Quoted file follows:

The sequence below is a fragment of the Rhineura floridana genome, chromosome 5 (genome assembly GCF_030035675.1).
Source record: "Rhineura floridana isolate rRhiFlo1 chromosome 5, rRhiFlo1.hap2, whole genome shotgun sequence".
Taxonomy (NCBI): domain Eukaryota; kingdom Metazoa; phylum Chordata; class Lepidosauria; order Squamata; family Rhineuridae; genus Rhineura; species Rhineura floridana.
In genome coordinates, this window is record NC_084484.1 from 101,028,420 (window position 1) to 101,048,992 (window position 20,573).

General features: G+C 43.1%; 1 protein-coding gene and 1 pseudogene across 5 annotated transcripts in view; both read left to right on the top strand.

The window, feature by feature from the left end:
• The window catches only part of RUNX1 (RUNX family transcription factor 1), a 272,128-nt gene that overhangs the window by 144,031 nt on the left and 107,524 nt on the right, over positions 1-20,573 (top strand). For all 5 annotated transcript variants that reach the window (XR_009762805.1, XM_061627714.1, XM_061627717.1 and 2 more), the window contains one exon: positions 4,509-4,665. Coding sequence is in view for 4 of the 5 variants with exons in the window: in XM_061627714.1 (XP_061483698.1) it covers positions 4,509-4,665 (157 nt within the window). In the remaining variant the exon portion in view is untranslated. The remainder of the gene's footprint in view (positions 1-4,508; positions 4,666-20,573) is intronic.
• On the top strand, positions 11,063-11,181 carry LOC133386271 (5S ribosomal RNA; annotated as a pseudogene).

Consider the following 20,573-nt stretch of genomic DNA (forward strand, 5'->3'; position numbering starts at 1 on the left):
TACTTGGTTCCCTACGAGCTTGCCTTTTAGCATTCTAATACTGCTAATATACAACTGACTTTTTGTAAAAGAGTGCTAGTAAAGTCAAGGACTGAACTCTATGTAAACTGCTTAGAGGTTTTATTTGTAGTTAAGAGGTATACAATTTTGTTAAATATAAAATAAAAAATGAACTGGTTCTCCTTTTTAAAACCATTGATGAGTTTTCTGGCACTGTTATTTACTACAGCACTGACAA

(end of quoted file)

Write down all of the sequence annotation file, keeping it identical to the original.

The sequence below is a fragment of the Rhineura floridana genome, chromosome 5 (genome assembly GCF_030035675.1).
Source record: "Rhineura floridana isolate rRhiFlo1 chromosome 5, rRhiFlo1.hap2, whole genome shotgun sequence".
Taxonomy (NCBI): domain Eukaryota; kingdom Metazoa; phylum Chordata; class Lepidosauria; order Squamata; family Rhineuridae; genus Rhineura; species Rhineura floridana.
In genome coordinates, this window is record NC_084484.1 from 101,028,420 (window position 1) to 101,048,992 (window position 20,573).

General features: G+C 43.1%; 1 protein-coding gene and 1 pseudogene across 5 annotated transcripts in view; both read left to right on the top strand.

The window, feature by feature from the left end:
• The window catches only part of RUNX1 (RUNX family transcription factor 1), a 272,128-nt gene that overhangs the window by 144,031 nt on the left and 107,524 nt on the right, over positions 1-20,573 (top strand). For all 5 annotated transcript variants that reach the window (XR_009762805.1, XM_061627714.1, XM_061627717.1 and 2 more), the window contains one exon: positions 4,509-4,665. Coding sequence is in view for 4 of the 5 variants with exons in the window: in XM_061627714.1 (XP_061483698.1) it covers positions 4,509-4,665 (157 nt within the window). In the remaining variant the exon portion in view is untranslated. The remainder of the gene's footprint in view (positions 1-4,508; positions 4,666-20,573) is intronic.
• On the top strand, positions 11,063-11,181 carry LOC133386271 (5S ribosomal RNA; annotated as a pseudogene).

Consider the following 20,573-nt stretch of genomic DNA (forward strand, 5'->3'; position numbering starts at 1 on the left):
TACTTGGTTCCCTACGAGCTTGCCTTTTAGCATTCTAATACTGCTAATATACAACTGACTTTTTGTAAAAGAGTGCTAGTAAAGTCAAGGACTGAACTCTATGTAAACTGCTTAGAGGTTTTATTTGTAGTTAAGAGGTATACAATTTTGTTAAATATAAAATAAAAAATGAACTGGTTCTCCTTTTTAAAACCATTGATGAGTTTTCTGGCACTGTTATTTACTACAGCACTGACAA